The goal of global health volunteering is to help improve the lives and circumstances of people around the world. Research shows that poverty, lack of resources, lack of information, poor preparation, and other social determinants increase the probability of the spread of disease (Evans, 2001, Challenging Inequities in Health: From Ethics to Action). While health care workers are not called to reduce poverty, they are called to educate, aid in forming connections with resources, and help to prepare citizens for expected health outcomes.
It is the duty of US volunteers to empower communities and encourage community members to see their own strengths. Dr. Paul Farmer, the author of Toxic Charity, describes the negative outcomes that occur when volunteers fail to build relationships and walk alongside the people in the communities they seek to benefit. Volunteers must allow local community members and leaders to describe the needs so that the collaborated vision for the community reflects the wants and desires of the citizens.
Following this collaboration, volunteers should begin by setting short- and long-term goals for every 3-months and every 10-years. Examples of initiatives volunteers can introduce into global communities include: assisting in the establishment of a local/national insurance program, teaching how to efficiently finance health care facilities, and developing a national health training program that partners with local hospitals and communities to establish physicians in underserved communities. Training local established healthcare apprentices with experience in natural treatments who will work directly with a local physician can bridge the gap between community members opposed to western medicine with their traditional approach. In addition to educating healthcare providers, volunteers must help to educate multiple members of communities, resulting in trained individuals who can serve the patients’ needs after volunteers leave, otherwise the work will be short-lived. Every relationship formed with members of the local community who are educated in patient care will create long-lasting leaders, who will benefit health in communities around the world.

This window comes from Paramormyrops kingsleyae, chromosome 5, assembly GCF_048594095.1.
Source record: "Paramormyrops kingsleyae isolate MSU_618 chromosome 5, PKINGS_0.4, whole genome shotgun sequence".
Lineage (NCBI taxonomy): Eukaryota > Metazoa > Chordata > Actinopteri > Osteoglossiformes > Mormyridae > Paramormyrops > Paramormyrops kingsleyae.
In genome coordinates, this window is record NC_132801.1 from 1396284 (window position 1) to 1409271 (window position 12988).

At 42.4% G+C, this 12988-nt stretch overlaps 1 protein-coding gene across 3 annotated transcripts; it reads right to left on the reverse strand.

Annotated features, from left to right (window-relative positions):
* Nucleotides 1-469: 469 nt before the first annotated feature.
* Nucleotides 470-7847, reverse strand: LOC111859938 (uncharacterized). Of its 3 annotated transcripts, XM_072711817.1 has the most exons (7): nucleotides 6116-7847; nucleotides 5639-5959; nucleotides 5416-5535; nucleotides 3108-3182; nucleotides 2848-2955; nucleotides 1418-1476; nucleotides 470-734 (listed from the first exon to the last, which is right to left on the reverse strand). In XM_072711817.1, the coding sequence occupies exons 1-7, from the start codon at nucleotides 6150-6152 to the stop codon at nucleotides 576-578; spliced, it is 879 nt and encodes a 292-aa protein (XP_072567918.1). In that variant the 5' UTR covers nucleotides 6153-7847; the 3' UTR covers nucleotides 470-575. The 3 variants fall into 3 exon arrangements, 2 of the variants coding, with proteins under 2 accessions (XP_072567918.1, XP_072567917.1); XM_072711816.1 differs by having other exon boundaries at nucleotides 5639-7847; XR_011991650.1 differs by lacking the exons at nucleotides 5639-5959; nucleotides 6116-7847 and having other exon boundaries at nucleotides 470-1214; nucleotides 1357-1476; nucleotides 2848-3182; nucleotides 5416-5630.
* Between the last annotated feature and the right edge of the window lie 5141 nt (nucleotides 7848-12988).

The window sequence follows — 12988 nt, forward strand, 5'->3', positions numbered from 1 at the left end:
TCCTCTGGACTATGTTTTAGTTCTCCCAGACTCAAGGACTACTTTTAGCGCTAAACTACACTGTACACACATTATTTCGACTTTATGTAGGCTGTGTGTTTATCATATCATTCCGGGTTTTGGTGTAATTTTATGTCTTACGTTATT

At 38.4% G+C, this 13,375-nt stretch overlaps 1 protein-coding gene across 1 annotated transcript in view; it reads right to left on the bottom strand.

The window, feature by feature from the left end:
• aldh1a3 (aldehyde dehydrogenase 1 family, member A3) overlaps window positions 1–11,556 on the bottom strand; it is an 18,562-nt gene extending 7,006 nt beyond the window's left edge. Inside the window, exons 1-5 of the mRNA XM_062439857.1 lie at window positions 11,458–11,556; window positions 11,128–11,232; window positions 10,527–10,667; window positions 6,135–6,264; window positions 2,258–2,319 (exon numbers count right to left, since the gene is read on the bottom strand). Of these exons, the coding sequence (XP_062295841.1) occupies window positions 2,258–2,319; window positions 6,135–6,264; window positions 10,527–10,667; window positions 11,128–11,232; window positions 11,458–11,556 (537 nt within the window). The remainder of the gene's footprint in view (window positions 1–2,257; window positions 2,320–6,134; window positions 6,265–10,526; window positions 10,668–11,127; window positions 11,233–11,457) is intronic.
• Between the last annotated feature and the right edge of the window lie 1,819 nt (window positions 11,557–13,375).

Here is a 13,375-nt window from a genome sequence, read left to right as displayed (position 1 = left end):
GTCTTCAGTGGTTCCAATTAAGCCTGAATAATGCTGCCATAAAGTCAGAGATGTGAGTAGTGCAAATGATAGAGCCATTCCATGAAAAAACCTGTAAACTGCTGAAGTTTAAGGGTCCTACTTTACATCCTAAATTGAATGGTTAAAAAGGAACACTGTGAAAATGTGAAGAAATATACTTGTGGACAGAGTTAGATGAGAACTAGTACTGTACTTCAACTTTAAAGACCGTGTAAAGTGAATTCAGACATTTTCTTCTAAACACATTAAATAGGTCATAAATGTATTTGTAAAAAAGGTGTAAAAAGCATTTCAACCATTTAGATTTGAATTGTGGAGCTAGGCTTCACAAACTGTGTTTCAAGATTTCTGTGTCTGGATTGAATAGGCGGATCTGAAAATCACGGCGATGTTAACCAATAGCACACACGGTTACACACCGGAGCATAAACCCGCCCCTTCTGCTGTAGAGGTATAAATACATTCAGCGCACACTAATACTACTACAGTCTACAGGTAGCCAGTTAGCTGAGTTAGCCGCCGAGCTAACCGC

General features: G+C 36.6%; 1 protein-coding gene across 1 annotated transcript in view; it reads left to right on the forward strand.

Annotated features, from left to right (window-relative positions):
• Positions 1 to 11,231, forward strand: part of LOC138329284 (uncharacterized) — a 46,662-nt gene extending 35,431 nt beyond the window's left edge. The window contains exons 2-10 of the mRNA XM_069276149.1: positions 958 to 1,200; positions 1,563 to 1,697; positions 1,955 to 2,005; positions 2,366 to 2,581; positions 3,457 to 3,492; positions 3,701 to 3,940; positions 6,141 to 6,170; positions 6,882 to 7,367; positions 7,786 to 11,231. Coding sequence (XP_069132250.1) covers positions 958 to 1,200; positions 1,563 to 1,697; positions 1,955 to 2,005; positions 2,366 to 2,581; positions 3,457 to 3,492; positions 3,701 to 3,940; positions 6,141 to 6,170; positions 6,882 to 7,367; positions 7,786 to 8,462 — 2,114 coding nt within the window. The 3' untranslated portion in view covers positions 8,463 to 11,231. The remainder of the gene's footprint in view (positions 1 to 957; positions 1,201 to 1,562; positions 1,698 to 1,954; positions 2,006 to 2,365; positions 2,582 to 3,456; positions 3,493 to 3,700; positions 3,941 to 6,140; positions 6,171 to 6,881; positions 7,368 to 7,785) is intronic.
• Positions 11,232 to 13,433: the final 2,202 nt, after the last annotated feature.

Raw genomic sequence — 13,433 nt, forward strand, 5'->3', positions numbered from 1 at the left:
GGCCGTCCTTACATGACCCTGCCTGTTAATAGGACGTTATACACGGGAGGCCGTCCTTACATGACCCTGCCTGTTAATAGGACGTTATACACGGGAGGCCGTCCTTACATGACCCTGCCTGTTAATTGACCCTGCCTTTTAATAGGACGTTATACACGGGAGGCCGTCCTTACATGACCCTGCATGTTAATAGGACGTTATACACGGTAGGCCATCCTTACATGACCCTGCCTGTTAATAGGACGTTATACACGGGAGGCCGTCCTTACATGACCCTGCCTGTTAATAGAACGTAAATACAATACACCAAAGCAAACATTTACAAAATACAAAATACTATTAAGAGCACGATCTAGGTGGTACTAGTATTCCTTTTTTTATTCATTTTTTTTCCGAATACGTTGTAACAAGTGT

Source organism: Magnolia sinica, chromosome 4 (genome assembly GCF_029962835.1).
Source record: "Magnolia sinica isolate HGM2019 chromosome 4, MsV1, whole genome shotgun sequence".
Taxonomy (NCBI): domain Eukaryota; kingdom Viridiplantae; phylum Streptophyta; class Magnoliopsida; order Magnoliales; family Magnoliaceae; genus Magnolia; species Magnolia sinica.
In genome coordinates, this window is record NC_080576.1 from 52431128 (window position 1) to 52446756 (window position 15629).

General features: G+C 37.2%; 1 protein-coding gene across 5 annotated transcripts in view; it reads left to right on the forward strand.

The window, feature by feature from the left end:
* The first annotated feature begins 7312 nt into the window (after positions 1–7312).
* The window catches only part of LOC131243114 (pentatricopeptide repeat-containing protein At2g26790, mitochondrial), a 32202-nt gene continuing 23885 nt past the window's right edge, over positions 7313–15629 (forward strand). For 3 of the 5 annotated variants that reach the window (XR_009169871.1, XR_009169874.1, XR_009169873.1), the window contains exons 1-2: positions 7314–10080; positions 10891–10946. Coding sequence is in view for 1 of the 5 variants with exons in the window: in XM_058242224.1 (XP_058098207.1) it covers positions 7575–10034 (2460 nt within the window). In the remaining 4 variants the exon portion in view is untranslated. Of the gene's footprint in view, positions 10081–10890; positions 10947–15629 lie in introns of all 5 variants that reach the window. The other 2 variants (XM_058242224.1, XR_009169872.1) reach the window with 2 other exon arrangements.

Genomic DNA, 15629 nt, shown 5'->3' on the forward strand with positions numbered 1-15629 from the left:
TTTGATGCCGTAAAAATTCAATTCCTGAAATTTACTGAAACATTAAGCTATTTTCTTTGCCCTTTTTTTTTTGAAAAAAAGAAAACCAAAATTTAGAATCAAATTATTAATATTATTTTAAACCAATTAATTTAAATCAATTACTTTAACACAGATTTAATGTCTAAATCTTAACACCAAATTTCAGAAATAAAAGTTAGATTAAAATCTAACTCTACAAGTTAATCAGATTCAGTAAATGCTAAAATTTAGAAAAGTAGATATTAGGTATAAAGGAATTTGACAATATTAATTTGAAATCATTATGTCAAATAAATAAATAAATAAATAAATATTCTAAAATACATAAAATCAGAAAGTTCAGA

When analyzing successful companies or movements, there is one foundational similarity, unity. After consulting with community members, there are a number of ways to introduce and unify new and existing systems. Understanding that health is impacted by many facets, volunteers can choose to aide in establishing an interdisciplinary network involving local education systems, religious/spiritual organizations, mental health care facilities, and local governments (when applicable). This unified approach will cause a shift of focus towards the community cultivating their own change. Through this network, preventative and treatable health education will become more common in the community and will ensure communication with the intention of unity.
While there are a myriad of ways to create lasting change in global communities, many effective methods can create positive lasting outcomes. To successfully enact change, US volunteers are to be mindful of cultural norms and must recognize and respect the strengths and traditions of the local communities. Volunteers must first seek to understand the needs of the people they will assist before introducing new healthcare to ensure a positive lasting impact.